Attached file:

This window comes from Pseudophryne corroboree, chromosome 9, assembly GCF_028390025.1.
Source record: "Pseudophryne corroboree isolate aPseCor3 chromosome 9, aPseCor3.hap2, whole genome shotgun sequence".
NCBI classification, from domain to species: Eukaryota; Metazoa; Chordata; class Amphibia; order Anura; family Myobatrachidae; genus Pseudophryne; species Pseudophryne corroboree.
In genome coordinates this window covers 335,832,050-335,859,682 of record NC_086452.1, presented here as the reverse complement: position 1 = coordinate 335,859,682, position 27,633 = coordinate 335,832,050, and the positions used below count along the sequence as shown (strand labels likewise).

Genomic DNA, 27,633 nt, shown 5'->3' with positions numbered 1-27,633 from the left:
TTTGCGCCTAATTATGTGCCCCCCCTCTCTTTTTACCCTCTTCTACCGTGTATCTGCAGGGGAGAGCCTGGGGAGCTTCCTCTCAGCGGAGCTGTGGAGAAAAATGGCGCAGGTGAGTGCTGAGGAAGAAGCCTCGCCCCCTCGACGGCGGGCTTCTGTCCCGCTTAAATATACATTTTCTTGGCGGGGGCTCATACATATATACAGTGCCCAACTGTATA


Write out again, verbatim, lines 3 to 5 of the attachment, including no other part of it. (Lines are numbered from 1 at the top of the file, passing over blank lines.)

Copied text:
NCBI classification, from domain to species: Eukaryota; Metazoa; Chordata; class Amphibia; order Anura; family Myobatrachidae; genus Pseudophryne; species Pseudophryne corroboree.
In genome coordinates this window covers 335,832,050-335,859,682 of record NC_086452.1, presented here as the reverse complement: position 1 = coordinate 335,859,682, position 27,633 = coordinate 335,832,050, and the positions used below count along the sequence as shown (strand labels likewise).

Genomic DNA, 27,633 nt, shown 5'->3' with positions numbered 1-27,633 from the left: